Quebrada Pro Wrestling, Puroresu, & Mixed Martial Arts Reviews by Mike Lorefice

PRIDE FC Openweight Grand Prix 2006 Kaimakusen
PRIDE FC Total Elimination Absolute 5/5/06 Osaka Dome

1. 3R10/5/5
X Gilbert Yvel vs Roman Zentsov O
left hook → KO
Yvel flies out at the bell with a blitz of muay thai but very little lands and Zentsov easily takes him down directly into side control. Zentsov works to set up a variety of arm locks. Yvel's ground defense is decent but he's clearly not where he wants to be and Zentsov remains in control even after getting rolled into guard. Yvel escapes a kimura attempt out the back door to get to his feet... and flat on to his back when Zentsov crushes him with a left hook to the jaw. Zentsov was never in real danger. Yvel's counters and reversals ultimately existed to give the match a little flair; even with his advanced muay thai skills, there was never any doubt that Zentsov could take him down and control the grappling game. This confidence also allowed for a better opening in transition from floor to feet. Simply put, the better fighter won, and he did it with a picturesque knockout.

2. Grand Prix Opening Round 3R10/5/5
X Alistair Overeem vs Fabricio Werdum O
chickenwing arm lock
Round 1: Overeem looks like he took a pilgrimage to BALCO. At the bell, Werdum sprints out and lands a glancing flying front kick. Early on neither want to close the distance or do much of anything. Overeem repeatedly changes his stance and cuts off the ring, but his endeavors result only in clinches in the corner. From one such position, he manages a pro-wrestling style bodyslam but Werdum doesn't do much from the guard. Throughout the round Overeem is able to get out of Werdum's guard practically at will by just standing up. He tries a flying stomp kick at one point but misses. For Overeem, round one was the kind of thing that makes modern UFC judges salivate: he controlled the ring but didn't go out of his way to attack, he got takedowns into top position but did absolutely nothing. Werdum, on the other hand, tried half-hearted kickboxing when his BJJ failed but didn't really manage any offense whatsoever from any position. You have to go way down on PRIDE's list of criteria to adjudicate this, but technically it was Overeem's round.

Round 2: The pace is up slightly but the script stays the same. They increase their striking a bit but nothing considerably changes the tenor of the match. Three minutes in, a rather tired-looking Overeem manages a nice sweep takedown. From full guard, Werdum finally goes to work. After doing virtually nothing for the whole match, he twists a big roidy arm into a kimura and for the first time in his career Overeem taps!

This could probably be called a "comeback" victory for Werdum, but he wasn't really coming back from anything. Overeem was "winning" in a meta sense, certainly, but there was no danger of anything interesting happening at any point until Werdum found a way to prey on Overeem's conditioning issues. Not a performance to make you jump out of your seat, but Werdum did show that you can never fully write off a jiu jitsu expert. How he fares against someone that does not get exhausted from dragging around an overencumberance of unnatural muscle remains to be seen, however, especially considering just how weak his stand-up game appeared to be.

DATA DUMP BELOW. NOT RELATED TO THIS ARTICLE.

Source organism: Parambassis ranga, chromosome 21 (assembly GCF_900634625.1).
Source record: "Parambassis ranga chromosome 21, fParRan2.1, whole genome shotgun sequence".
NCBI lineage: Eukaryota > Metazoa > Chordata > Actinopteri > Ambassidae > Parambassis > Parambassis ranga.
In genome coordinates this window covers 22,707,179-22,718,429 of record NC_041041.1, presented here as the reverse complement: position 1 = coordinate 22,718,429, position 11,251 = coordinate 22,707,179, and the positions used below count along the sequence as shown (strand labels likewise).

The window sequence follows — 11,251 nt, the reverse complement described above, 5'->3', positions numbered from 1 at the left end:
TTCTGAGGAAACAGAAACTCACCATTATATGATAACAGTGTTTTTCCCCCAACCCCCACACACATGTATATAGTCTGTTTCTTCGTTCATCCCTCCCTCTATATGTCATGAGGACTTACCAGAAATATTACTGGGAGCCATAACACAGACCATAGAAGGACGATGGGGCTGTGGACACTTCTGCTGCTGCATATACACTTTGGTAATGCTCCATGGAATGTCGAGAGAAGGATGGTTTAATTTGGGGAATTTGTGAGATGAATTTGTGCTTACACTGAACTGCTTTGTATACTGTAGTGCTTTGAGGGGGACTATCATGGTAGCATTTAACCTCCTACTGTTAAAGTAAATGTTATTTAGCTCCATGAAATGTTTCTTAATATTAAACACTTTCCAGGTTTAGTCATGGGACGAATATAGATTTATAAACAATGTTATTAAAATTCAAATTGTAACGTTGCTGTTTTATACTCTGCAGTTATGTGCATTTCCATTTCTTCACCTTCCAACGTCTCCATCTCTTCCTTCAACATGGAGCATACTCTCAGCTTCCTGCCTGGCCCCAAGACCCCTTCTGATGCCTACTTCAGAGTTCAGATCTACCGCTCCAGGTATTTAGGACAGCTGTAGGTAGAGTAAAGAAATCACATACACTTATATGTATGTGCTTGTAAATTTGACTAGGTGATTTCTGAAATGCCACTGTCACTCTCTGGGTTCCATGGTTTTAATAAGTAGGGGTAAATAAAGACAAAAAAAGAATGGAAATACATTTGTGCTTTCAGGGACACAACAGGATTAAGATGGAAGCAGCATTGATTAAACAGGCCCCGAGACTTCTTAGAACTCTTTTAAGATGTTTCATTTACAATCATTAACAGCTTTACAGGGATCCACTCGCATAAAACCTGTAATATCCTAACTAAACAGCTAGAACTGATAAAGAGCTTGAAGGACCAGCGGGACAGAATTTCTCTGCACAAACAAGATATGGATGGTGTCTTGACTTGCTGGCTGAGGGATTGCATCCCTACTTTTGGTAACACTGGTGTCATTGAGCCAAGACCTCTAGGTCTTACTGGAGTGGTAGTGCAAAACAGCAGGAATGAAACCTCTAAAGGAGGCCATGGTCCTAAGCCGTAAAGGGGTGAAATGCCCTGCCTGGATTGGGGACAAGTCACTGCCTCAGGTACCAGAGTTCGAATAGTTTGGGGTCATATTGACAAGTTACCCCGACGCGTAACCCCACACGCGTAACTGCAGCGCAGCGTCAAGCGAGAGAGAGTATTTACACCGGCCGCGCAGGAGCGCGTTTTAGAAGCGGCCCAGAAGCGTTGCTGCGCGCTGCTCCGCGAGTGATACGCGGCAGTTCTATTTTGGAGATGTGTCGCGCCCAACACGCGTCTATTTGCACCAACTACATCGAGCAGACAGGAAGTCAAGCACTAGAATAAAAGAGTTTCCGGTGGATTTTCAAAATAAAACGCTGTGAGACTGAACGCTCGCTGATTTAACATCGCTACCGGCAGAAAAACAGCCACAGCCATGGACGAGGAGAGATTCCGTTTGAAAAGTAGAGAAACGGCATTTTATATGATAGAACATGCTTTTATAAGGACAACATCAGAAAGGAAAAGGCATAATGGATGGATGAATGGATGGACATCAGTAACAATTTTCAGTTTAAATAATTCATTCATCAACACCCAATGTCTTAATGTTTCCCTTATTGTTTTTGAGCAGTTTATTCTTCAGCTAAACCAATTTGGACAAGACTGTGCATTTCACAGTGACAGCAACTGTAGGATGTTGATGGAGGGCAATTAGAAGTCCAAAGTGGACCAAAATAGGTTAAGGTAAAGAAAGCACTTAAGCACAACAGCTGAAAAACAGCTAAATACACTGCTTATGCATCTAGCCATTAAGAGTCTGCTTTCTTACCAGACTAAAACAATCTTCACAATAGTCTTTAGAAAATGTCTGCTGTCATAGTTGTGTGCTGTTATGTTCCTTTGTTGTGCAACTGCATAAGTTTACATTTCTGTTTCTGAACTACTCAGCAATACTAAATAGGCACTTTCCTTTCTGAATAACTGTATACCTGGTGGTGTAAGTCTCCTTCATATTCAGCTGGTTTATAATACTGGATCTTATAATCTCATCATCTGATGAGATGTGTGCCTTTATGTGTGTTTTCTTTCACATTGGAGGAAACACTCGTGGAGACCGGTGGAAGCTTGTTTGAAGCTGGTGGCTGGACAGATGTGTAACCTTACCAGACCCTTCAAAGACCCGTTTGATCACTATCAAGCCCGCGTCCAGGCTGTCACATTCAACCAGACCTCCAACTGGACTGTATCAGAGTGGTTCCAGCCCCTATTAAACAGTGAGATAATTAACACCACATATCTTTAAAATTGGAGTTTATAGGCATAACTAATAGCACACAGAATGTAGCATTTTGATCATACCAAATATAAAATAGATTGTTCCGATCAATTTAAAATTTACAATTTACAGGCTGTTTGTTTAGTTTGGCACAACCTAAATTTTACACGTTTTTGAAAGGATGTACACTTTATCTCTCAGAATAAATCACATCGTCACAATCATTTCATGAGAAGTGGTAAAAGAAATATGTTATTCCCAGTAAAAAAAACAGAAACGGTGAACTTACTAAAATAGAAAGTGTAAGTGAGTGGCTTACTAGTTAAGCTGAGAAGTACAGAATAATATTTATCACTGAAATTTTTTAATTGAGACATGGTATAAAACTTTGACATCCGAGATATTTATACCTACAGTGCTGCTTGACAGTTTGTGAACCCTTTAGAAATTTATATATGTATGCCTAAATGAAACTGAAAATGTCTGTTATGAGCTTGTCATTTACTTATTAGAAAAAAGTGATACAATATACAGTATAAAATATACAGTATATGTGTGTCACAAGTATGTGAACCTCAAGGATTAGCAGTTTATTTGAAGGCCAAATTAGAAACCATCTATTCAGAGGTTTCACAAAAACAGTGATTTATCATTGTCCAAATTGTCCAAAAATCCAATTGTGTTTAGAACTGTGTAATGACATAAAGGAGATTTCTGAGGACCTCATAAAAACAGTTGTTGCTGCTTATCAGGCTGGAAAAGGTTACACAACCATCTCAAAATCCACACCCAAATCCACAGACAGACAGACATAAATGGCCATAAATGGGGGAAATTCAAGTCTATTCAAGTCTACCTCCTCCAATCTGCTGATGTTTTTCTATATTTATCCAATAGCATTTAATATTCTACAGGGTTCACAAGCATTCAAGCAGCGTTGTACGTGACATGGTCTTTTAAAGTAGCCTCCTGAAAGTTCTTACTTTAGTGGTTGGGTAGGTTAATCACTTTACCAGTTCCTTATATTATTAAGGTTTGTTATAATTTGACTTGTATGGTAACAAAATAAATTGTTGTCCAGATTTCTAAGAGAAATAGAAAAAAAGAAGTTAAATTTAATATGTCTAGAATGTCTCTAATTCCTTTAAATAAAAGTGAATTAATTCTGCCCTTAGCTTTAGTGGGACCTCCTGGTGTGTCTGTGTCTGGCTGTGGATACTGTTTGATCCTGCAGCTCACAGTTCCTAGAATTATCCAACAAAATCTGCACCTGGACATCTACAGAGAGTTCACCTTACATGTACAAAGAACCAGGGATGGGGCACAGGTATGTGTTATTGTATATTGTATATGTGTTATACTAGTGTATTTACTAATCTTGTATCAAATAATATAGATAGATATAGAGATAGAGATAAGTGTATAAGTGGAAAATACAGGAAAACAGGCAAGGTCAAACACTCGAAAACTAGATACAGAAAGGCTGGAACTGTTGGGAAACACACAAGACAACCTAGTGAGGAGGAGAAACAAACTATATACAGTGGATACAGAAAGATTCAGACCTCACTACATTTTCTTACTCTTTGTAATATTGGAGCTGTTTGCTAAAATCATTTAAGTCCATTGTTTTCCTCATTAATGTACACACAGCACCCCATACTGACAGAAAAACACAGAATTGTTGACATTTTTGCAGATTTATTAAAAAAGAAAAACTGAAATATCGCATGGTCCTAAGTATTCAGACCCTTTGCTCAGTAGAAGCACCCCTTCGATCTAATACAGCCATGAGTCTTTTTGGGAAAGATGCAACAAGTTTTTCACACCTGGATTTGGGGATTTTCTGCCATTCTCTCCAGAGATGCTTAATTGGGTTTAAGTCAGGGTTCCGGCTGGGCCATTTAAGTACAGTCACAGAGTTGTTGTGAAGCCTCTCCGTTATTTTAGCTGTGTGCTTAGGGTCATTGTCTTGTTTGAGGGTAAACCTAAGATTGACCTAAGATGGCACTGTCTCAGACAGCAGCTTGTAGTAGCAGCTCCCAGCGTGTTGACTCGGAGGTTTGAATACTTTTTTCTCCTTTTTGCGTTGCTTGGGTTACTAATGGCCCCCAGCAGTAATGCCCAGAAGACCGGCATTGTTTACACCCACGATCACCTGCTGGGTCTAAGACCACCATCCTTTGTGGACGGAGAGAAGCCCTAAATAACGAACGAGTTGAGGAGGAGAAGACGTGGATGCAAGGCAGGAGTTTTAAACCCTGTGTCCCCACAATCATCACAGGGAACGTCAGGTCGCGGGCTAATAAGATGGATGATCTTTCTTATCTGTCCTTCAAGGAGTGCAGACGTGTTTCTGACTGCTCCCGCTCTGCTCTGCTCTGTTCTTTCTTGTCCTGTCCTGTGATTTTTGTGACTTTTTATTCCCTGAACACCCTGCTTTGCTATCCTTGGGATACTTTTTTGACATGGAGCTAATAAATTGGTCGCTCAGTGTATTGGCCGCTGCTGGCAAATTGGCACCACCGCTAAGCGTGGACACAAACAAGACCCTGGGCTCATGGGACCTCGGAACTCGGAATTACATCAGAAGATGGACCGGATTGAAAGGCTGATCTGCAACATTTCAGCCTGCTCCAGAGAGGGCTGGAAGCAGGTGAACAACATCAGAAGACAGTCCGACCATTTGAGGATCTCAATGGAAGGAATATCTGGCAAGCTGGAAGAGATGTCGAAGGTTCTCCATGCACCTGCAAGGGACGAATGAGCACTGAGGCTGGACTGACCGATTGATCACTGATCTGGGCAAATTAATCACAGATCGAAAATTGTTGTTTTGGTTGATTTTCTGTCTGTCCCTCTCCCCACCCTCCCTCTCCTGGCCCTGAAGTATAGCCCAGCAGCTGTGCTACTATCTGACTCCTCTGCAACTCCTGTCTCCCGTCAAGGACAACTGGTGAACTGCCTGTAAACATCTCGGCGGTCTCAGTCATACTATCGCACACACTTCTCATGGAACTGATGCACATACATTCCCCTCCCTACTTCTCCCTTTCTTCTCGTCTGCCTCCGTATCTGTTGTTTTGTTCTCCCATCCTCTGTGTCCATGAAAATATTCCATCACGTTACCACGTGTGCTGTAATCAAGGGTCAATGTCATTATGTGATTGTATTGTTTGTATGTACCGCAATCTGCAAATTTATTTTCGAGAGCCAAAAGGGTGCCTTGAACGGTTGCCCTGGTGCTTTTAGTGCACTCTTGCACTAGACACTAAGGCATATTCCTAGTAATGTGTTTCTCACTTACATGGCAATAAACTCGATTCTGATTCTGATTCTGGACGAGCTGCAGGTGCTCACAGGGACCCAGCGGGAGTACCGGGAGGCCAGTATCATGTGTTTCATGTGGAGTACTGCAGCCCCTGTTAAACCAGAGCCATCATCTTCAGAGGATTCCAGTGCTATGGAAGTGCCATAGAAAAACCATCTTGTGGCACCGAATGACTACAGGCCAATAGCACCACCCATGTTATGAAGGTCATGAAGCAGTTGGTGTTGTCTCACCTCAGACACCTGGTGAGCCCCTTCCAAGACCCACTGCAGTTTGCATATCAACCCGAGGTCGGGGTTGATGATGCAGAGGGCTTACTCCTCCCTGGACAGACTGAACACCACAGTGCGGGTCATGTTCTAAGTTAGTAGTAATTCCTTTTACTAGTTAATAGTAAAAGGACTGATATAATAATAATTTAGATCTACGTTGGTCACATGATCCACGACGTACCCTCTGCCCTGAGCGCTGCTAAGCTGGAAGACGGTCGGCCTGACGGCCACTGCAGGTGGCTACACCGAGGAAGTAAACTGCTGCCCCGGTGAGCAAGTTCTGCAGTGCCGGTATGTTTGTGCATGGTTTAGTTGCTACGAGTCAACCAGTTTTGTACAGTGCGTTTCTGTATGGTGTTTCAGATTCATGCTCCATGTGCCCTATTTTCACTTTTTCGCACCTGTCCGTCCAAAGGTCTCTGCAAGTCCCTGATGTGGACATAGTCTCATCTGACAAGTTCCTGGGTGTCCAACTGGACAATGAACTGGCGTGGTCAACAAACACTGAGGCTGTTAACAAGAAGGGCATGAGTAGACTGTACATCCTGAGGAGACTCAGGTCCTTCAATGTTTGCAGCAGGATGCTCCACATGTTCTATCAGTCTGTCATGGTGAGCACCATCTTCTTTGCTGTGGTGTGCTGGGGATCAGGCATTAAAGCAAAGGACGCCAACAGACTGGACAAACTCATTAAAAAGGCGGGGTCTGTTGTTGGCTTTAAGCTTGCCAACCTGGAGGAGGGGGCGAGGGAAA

3. Grand Prix Opening Round 3R10/5/5
X Kousaka Tsuyoshi vs Mark Hunt O
overhand right → referee stop
Round 1: TK cashes in on the weight difference, so no knees or kicks on the ground by either man. They start out boxing; from a clinch early on Hunt gets a takedown and looks to use his weight to just wear out TK. They trade punches in a slow dance and clinch in the corner. TK unleashes a combination culminating in an inadvertant voyage south of the equator, but Hunt's fine. They touch gloves, get back to fighting and Hunt immediately drops him with a right to the face. TK tries to snare a leg lock from his back and Hunt drops into side control. TK wriggles over to get his back but can't secure the choke even after several moments of punching away from the back. From a body triangle he transitions to a crucifix and goes for the arm (with a reverse triangle around the head). Size on his side, Hunt pulls out, stands up and walks away with five minutes left in the round. Back standing, they enter into an andante of strike trading. Hunt smothers him in the corner but TK punches his way out all the way to the opposite corner. Amidst the flurry one of the strikes caught Hunt clean. Both guys think the other is rocked, so they trade big slow knockout swings for the remaining half of the round. TK looked done at least three times, Hunt once. Hunt lands another right and TK's so depleted a simple push sends him to the mat. The round ends with Hunt in mount tapping in some light hammer fists. Pretty strong mead from both guys, but not a technical masterpiece by any stretch of the imagination. TK's grappling was excellent but Hunt was simply too big for him, defaulting the fight to a stand up war. Exciting as Kousaka's Wepnerine heart made this, there's no doubt that this was Hunt's round. The only question going forward is his stamina.

Round 2: Sure enough, Hunt looks exhausted and it only gets worse as the round progresses. They pick up where they left off in the latter half of the first round with big slow flails. Hunt's dead on his feet and seems as concerned with keeping his boxing trunks up as he does fighting Kousaka. Intelligently, TK changes his strategy and shoots in for takedowns, figuring a wholly depleted fat guy will now be submittable. Unfortunately, size is once again an issue: whenever Hunt can't stuff a shoot, he's able to just power up and out, but TK keeps trying. Hunt keeps backing away and fiddling with his waistband but with less than a minute left in the round he blasts a big overhand right that sends TK slumping headfirst into the corner. Hunt does not pursue and the referee calls it. TK wanted to keep getting his ass kicked, but he was done. If that right hadn't done it, the next one would have.